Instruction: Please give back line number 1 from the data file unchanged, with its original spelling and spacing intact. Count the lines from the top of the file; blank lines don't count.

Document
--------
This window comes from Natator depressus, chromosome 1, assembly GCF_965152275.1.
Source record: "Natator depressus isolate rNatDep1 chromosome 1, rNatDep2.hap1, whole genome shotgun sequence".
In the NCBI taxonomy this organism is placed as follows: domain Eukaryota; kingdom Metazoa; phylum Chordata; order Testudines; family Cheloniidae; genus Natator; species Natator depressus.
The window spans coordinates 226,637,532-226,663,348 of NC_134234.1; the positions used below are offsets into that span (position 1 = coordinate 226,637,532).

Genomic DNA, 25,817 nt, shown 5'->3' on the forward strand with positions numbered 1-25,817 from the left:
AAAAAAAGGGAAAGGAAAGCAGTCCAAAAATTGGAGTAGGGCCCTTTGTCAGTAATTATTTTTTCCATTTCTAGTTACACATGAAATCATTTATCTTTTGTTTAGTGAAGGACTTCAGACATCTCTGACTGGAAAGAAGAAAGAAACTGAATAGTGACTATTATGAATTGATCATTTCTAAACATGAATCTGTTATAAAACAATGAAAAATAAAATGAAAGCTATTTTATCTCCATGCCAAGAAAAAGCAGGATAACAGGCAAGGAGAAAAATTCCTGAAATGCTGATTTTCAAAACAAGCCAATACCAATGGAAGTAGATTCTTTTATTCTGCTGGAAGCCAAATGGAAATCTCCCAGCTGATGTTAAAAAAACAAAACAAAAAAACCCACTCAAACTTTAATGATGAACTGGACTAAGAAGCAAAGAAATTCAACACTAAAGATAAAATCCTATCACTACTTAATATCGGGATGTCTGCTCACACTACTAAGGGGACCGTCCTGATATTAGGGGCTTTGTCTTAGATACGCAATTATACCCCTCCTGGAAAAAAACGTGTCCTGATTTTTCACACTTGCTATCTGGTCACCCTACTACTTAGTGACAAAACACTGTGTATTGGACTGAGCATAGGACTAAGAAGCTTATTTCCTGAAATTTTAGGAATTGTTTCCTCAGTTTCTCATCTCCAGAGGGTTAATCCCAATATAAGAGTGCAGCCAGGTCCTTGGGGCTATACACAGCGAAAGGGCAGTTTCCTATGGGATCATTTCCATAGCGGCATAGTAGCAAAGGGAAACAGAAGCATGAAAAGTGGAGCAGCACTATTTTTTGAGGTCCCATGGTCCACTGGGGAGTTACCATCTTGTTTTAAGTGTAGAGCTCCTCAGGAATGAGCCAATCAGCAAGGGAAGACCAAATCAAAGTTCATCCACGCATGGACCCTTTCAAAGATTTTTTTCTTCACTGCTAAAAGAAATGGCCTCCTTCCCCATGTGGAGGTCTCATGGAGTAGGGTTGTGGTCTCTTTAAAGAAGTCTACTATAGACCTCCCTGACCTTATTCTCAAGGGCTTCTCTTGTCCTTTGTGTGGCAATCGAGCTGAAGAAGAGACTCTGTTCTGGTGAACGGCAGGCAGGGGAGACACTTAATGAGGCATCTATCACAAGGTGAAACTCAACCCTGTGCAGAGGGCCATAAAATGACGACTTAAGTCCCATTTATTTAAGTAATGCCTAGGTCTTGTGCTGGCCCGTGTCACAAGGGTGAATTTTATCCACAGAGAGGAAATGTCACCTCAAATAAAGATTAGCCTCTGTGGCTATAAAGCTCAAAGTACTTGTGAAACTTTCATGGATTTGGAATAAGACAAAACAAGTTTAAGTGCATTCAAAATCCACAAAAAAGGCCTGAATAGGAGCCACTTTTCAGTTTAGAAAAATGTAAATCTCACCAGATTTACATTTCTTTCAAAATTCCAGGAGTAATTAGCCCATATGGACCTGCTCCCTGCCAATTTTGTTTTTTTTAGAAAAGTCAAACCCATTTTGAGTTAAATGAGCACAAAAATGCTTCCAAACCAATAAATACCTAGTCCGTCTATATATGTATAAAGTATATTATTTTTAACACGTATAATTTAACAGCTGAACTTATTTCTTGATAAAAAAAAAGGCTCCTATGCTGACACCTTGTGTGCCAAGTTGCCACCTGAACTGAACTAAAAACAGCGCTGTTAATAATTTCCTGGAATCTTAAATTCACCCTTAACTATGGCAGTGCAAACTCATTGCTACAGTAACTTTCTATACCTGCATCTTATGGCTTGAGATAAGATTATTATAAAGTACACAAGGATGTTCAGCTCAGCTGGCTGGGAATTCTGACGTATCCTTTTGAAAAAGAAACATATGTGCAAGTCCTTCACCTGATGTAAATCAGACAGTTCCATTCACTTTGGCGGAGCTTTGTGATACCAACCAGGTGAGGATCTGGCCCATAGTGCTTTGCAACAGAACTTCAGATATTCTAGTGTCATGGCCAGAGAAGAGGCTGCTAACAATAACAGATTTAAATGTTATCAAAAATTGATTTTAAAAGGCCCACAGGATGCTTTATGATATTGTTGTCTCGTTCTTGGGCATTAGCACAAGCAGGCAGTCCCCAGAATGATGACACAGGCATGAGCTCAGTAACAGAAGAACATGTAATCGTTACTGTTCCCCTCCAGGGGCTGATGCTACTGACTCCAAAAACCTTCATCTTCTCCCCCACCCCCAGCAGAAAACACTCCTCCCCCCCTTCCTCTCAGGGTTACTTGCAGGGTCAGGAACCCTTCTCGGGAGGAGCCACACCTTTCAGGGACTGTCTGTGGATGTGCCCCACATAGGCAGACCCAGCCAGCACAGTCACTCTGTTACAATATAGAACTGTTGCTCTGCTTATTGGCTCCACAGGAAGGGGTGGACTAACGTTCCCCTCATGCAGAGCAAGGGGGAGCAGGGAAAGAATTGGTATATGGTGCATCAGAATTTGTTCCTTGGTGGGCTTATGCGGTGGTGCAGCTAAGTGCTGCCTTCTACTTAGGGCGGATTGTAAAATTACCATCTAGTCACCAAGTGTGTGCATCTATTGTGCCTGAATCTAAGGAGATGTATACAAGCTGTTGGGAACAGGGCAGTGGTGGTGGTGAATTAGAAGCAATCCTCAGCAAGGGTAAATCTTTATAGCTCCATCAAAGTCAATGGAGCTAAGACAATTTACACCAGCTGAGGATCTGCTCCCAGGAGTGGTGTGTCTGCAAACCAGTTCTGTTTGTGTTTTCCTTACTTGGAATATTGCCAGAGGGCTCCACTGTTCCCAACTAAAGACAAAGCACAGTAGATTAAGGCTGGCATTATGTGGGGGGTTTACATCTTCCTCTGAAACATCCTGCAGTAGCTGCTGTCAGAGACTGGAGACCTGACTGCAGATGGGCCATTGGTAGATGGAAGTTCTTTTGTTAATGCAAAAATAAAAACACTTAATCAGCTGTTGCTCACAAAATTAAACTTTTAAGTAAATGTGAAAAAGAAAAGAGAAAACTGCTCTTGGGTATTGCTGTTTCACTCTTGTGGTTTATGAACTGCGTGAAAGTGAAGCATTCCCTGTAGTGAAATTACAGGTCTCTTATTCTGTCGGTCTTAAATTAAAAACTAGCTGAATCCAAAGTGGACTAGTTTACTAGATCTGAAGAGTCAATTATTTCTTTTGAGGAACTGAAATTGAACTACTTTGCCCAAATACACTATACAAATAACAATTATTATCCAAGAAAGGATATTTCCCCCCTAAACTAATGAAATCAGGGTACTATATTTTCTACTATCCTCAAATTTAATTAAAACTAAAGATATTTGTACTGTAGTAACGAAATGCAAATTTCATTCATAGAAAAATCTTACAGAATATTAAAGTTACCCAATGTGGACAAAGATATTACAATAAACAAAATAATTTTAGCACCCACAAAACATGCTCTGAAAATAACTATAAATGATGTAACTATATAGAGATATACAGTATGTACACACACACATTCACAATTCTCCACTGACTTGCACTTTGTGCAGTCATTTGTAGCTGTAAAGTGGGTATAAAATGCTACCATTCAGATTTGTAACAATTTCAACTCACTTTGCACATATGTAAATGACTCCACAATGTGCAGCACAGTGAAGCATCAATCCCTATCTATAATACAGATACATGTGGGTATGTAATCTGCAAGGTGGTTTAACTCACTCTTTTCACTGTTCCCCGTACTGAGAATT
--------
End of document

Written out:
This window comes from Natator depressus, chromosome 1, assembly GCF_965152275.1.